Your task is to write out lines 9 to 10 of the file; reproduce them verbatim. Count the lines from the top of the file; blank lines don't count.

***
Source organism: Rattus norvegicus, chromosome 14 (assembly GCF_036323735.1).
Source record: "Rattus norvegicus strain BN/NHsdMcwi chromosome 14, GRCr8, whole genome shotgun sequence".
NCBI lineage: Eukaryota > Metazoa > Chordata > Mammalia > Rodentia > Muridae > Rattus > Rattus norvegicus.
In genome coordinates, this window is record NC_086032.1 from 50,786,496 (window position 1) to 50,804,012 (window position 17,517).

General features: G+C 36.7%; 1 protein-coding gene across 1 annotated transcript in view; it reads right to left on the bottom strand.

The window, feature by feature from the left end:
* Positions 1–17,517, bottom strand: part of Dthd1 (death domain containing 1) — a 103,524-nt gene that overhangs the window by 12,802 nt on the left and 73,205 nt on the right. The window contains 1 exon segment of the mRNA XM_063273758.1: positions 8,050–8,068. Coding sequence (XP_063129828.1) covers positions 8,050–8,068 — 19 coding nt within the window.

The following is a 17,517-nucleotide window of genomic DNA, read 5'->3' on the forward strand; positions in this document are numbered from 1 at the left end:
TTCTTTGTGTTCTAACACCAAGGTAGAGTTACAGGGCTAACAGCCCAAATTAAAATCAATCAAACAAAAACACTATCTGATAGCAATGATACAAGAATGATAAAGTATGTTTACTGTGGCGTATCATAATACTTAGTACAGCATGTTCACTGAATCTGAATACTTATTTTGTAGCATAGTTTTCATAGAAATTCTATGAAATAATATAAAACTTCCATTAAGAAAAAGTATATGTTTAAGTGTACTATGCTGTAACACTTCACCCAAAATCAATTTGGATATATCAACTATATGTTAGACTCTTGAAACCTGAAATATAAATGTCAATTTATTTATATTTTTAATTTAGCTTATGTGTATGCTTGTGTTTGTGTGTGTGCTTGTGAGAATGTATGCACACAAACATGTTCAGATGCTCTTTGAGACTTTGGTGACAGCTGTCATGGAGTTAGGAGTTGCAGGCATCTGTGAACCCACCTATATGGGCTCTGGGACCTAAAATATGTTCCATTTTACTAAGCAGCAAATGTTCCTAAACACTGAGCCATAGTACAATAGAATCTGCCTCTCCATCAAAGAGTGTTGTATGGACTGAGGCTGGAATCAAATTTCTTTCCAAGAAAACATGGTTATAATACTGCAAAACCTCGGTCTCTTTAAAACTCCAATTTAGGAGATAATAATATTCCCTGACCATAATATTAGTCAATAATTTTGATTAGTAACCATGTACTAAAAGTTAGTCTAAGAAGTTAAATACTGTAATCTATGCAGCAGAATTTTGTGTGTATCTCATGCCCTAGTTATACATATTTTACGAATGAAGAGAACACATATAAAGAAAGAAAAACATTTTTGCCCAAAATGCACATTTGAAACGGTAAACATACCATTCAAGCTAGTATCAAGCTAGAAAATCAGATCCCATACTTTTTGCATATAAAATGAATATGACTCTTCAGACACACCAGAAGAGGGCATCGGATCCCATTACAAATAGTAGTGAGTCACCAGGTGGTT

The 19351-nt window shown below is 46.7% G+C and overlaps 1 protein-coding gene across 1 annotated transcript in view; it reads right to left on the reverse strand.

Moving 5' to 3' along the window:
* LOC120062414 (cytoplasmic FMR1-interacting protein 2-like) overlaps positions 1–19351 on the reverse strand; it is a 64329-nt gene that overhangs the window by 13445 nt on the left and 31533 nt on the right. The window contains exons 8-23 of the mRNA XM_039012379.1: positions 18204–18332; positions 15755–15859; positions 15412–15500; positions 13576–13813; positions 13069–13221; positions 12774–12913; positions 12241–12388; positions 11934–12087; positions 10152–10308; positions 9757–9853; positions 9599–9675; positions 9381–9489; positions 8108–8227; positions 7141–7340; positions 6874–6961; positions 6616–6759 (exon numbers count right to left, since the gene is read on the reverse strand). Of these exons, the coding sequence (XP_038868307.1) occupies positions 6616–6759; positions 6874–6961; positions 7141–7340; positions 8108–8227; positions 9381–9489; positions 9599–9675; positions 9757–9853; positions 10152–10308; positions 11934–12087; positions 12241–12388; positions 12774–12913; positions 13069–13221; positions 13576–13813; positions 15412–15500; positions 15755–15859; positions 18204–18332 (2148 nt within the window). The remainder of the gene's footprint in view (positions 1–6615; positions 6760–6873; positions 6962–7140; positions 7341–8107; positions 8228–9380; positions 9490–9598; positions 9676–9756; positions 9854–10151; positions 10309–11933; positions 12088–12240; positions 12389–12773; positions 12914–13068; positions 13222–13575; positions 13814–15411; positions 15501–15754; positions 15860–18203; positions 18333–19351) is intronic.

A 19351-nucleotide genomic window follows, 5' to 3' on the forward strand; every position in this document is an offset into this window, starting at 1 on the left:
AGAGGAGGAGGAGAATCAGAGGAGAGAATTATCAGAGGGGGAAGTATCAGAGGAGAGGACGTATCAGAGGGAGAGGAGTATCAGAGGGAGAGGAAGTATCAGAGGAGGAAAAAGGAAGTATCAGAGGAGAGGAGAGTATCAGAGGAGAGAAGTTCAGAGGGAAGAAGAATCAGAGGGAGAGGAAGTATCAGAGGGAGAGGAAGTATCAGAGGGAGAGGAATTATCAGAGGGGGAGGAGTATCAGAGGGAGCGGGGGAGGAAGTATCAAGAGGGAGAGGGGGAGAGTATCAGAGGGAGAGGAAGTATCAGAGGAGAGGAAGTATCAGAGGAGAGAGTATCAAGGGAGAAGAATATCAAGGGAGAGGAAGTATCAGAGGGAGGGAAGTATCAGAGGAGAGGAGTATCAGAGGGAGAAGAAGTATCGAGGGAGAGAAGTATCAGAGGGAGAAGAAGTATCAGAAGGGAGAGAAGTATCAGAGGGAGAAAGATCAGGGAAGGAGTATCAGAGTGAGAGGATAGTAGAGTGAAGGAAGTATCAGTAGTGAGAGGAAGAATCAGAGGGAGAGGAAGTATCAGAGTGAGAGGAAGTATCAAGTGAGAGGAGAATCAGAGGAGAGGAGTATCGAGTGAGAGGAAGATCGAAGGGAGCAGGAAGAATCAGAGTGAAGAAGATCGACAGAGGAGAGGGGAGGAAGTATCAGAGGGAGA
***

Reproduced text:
TTCTTTGTGTTCTAACACCAAGGTAGAGTTACAGGGCTAACAGCCCAAATTAAAATCAATCAAACAAAAACACTATCTGATAGCAATGATACAAGAATGATAAAGTATGTTTACTGTGGCGTATCATAATACTTAGTACAGCATGTTCACTGAATCTGAATACTTATTTTGTAGCATAGTTTTCATAGAAATTCTATGAAATAATATAAAACTTCCATTAAGAAAAAGTATATGTTTAAGTGTACTATGCTGTAACACTTCACCCAAAATCAATTTGGATATATCAACTATATGTTAGACTCTTGAAACCTGAAATATAAATGTCAATTTATTTATATTTTTAATTTAGCTTATGTGTATGCTTGTGTTTGTGTGTGTGCTTGTGAGAATGTATGCACACAAACATGTTCAGATGCTCTTTGAGACTTTGGTGACAGCTGTCATGGAGTTAGGAGTTGCAGGCATCTGTGAACCCACCTATATGGGCTCTGGGACCTAAAATATGTTCCATTTTACTAAGCAGCAAATGTTCCTAAACACTGAGCCATAGTACAATAGAATCTGCCTCTCCATCAAAGAGTGTTGTATGGACTGAGGCTGGAATCAAATTTCTTTCCAAGAAAACATGGTTATAATACTGCAAAACCTCGGTCTCTTTAAAACTCCAATTTAGGAGATAATAATATTCCCTGACCATAATATTAGTCAATAATTTTGATTAGTAACCATGTACTAAAAGTTAGTCTAAGAAGTTAAATACTGTAATCTATGCAGCAGAATTTTGTGTGTATCTCATGCCCTAGTTATACATATTTTACGAATGAAGAGAACACATATAAAGAAAGAAAAACATTTTTGCCCAAAATGCACATTTGAAACGGTAAACATACCATTCAAGCTAGTATCAAGCTAGAAAATCAGATCCCATACTTTTTGCATATAAAATGAATATGACTCTTCAGACACACCAGAAGAGGGCATCGGATCCCATTACAAATAGTAGTGAGTCACCAGGTGGTT

The 19351-nt window shown below is 46.7% G+C and overlaps 1 protein-coding gene across 1 annotated transcript in view; it reads right to left on the reverse strand.